3) Use Unused Gift Card balances to pay for holiday gift purchases. More than $1 billion in gift cards goes unused each year. Most people have 4 or 5 gift cards with a balance left – even saving $2 or $3 is less out of your pocket. Or you can buy gift cards at a discount and give them as gifts. You can also sell unwanted gift cards and get cards that you will use. You can sell unwanted Gift Cards and buy Discounted Gift Cards For Up To 30% Off at Cardpool.com!
4) Clean out your couch, check under the seats of your car and grab any loose coins out of your washing machine. Trade in your coins at CoinStar for eCertificates (no fee). The average family has between $20 and $50 worth of change in their house – put your coins to good use this year.
Tradition! Whether your family is large or small, young or old, establishing traditions can enhance relationships, evoke warm feelings and create memories that last a lifetime.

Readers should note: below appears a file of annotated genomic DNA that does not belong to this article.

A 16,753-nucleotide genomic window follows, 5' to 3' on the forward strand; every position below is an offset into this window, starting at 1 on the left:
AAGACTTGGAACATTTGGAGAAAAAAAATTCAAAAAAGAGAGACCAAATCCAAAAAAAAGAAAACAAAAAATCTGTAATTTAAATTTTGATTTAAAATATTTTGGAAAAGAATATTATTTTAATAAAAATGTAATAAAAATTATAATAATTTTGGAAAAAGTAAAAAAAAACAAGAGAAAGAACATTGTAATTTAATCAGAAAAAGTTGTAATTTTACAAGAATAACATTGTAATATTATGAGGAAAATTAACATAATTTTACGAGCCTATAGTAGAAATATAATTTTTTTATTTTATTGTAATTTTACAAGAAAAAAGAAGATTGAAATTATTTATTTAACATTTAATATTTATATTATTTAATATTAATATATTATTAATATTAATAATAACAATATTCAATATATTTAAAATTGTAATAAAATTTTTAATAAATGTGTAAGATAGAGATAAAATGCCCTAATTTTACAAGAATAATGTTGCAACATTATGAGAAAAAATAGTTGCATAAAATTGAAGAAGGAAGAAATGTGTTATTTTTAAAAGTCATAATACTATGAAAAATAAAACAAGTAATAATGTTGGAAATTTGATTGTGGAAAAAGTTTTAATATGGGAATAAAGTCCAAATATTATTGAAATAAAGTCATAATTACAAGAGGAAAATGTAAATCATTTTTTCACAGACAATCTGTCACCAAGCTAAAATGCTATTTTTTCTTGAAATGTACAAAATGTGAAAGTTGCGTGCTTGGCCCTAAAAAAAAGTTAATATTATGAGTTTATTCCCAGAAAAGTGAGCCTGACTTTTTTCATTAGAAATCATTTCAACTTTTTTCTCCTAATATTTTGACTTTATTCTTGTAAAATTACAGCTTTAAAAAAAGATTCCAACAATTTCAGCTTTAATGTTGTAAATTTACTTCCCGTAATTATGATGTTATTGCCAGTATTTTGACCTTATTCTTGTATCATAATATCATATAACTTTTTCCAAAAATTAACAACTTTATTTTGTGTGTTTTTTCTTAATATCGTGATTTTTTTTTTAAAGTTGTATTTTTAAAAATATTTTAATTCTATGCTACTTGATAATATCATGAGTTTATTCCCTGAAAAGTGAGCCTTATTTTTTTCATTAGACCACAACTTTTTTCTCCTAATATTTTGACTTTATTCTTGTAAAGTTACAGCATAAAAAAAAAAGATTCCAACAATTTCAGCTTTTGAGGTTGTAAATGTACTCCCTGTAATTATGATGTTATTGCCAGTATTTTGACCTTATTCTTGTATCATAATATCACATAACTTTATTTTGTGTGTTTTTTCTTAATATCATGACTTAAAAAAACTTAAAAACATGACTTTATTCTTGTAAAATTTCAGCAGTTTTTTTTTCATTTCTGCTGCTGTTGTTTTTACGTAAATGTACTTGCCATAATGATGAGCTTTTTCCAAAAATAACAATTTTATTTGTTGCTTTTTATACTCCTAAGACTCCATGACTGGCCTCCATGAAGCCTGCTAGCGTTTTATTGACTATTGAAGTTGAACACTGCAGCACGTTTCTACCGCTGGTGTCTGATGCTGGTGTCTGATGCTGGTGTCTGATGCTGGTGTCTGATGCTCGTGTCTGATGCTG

Over the years, we’ve read numerous books about the value of family traditions. They add stability to the yearly calendar as the kids eagerly anticipate and participate in the preparations for each special event.
Our Christmas Traditions really are a “month-ful” of activities and routines that we’ve established over many years. Here are a few of the many we have:
Music / Performances There are many holiday musical performances this time of year. We attend at least one of the following each year:
Most communities are full of holiday events – doing a little research could help you find a perfect one for your family.
Christmas Light Tour Each year our newspaper runs a list of families who go all out decorating their homes with lights, characters and music. We load up the van with our kids and some friends and do a driving tour of homes in our area. We have some favorites – like the one lady who has hundreds of nativities from around the world and a petting zoo. We bring hot cocoa and cookies and make a fun evening of ooohing and aaahing at the beautiful displays.
Christmas Music Annette loves Christmas music so much she plays a little of it every month starting in August, but by December the halls of our home are reverberating with carols non-stop. Check out our list of favoriteholiday music here.
Christmas Movies We have a special box full of our favorite Christmas flicks – some old classics and others new favorites. We watch at least one or two each week in December. Here’s a list of our top 19: http://www.moneysmartfamily.com/blog/christmas-movie-favorites
Christmas Cookies / Quick Bread Read More...